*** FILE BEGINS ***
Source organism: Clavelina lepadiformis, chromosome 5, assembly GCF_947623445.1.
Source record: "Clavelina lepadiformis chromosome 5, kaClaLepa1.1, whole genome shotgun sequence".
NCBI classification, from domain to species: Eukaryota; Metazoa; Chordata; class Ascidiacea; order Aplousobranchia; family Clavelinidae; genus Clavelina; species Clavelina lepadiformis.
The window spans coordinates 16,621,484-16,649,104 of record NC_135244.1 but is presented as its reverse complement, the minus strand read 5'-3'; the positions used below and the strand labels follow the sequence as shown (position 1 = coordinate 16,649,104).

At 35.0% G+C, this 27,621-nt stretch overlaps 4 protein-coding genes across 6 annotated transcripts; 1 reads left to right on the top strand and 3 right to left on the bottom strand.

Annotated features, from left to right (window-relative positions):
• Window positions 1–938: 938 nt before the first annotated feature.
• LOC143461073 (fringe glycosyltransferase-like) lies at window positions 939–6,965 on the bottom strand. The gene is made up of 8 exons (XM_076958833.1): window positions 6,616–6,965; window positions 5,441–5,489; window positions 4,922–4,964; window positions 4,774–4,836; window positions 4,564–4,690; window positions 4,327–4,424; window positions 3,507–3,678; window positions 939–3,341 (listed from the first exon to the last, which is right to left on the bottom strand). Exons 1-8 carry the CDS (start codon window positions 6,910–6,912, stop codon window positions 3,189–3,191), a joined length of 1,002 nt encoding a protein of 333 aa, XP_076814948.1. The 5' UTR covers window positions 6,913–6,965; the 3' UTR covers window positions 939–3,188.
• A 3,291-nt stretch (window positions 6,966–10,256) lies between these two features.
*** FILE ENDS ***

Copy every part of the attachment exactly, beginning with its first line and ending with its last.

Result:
Source organism: Clavelina lepadiformis, chromosome 5, assembly GCF_947623445.1.
Source record: "Clavelina lepadiformis chromosome 5, kaClaLepa1.1, whole genome shotgun sequence".
NCBI classification, from domain to species: Eukaryota; Metazoa; Chordata; class Ascidiacea; order Aplousobranchia; family Clavelinidae; genus Clavelina; species Clavelina lepadiformis.
The window spans coordinates 16,621,484-16,649,104 of record NC_135244.1 but is presented as its reverse complement, the minus strand read 5'-3'; the positions used below and the strand labels follow the sequence as shown (position 1 = coordinate 16,649,104).

At 35.0% G+C, this 27,621-nt stretch overlaps 4 protein-coding genes across 6 annotated transcripts; 1 reads left to right on the top strand and 3 right to left on the bottom strand.

Annotated features, from left to right (window-relative positions):
• Window positions 1–938: 938 nt before the first annotated feature.
• LOC143461073 (fringe glycosyltransferase-like) lies at window positions 939–6,965 on the bottom strand. The gene is made up of 8 exons (XM_076958833.1): window positions 6,616–6,965; window positions 5,441–5,489; window positions 4,922–4,964; window positions 4,774–4,836; window positions 4,564–4,690; window positions 4,327–4,424; window positions 3,507–3,678; window positions 939–3,341 (listed from the first exon to the last, which is right to left on the bottom strand). Exons 1-8 carry the CDS (start codon window positions 6,910–6,912, stop codon window positions 3,189–3,191), a joined length of 1,002 nt encoding a protein of 333 aa, XP_076814948.1. The 5' UTR covers window positions 6,913–6,965; the 3' UTR covers window positions 939–3,188.
• A 3,291-nt stretch (window positions 6,966–10,256) lies between these two features.